Asao B. Inoue’s book on Labor-Based Grading Contracts provides an answer to the question, “What do we want students to take away from our courses?” Labor-based grading proposes that the value of a course is more in the time that students spend engaging with the concepts and less in how effectively students can reproduce dominant-discourse knowledge. Students are graded on the amount of labor and not on the quality of submitted work.
Granted, this is in the context of English composition where grading for the dominant discourse disenfranchises students. But there are similarities: research by Felienne (among others) compares learning programming languages to learning natural languages. Holding students to a universal standard for correctness can hurt those students whose reading, writing, and interests do not conform to the standards. If we grade students on coding style, which rewards conformity to dominant software engineering discourse, then the students we graduate will continue to champion those same standards. And if we narrowly define external correctness as passing all of the unit tests, then that too is how students will evaluate their own work in the future.
Holding students to standards, even ones that are designed to be equitable and accessible, necessarily means accepting a common discourse. In computer science, at least, the values embedded in this discourse are influenced by existing stakeholders even though we might prefer giving students agency to choose their own values in computing. It seems like we’ll be destined to struggle with the question of grading as accreditation so long as we hold students accountable to standards-based learning objectives.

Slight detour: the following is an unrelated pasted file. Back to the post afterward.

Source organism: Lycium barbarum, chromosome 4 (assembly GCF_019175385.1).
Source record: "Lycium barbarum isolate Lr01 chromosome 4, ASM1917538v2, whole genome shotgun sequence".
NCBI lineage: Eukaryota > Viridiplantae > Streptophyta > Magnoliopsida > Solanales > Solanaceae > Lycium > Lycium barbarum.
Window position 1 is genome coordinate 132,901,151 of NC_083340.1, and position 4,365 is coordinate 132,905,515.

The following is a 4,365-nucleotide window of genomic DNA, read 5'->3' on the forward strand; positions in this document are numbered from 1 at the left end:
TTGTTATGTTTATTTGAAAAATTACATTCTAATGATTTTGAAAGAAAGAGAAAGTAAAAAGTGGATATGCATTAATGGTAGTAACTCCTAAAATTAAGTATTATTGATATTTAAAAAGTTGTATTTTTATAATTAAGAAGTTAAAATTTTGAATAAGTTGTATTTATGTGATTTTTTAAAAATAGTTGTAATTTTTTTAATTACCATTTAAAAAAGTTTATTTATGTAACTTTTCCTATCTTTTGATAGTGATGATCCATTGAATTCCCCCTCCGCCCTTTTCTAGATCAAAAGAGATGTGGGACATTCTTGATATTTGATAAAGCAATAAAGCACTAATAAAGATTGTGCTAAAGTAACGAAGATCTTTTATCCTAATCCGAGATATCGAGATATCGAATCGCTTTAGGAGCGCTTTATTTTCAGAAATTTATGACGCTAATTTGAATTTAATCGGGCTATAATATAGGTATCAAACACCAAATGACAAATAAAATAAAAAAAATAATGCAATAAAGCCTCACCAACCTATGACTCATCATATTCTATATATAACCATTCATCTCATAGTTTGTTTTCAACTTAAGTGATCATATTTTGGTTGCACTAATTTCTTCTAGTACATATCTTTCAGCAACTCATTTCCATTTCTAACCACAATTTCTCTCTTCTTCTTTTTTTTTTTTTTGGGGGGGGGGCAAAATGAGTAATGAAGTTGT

What would an introductory programming course look like if it was less focused on having all students learn the same skills? What if the course instead focused on nurturing students’ interest in programming? We’d have to accept that there are diverse ways of knowing programming, that programming can be more of an art than a science, and that programming does not need to be like computer science. Research in the K-8 space often explores these questions in relation to how students form their sense of identity, but this is less popular in higher-ed.
However, grading as standardization is not necessarily a bad thing. Specifications-based mastery grading can serve as an extrinsic motivator, such as in gamification of learning. Video problem solutions could be a good alternative to traditional summative assessment. Rather than grade the result that students produce, grade the process students apply to get to the result. Authenticity is built in: “Even if the students are getting help from other sources, I see their ability to explain their work on video as a demonstration of their knowledge.” Programming is about more than coding, so video problem solutions might offer students more diverse opportunities to demonstrate their knowledge.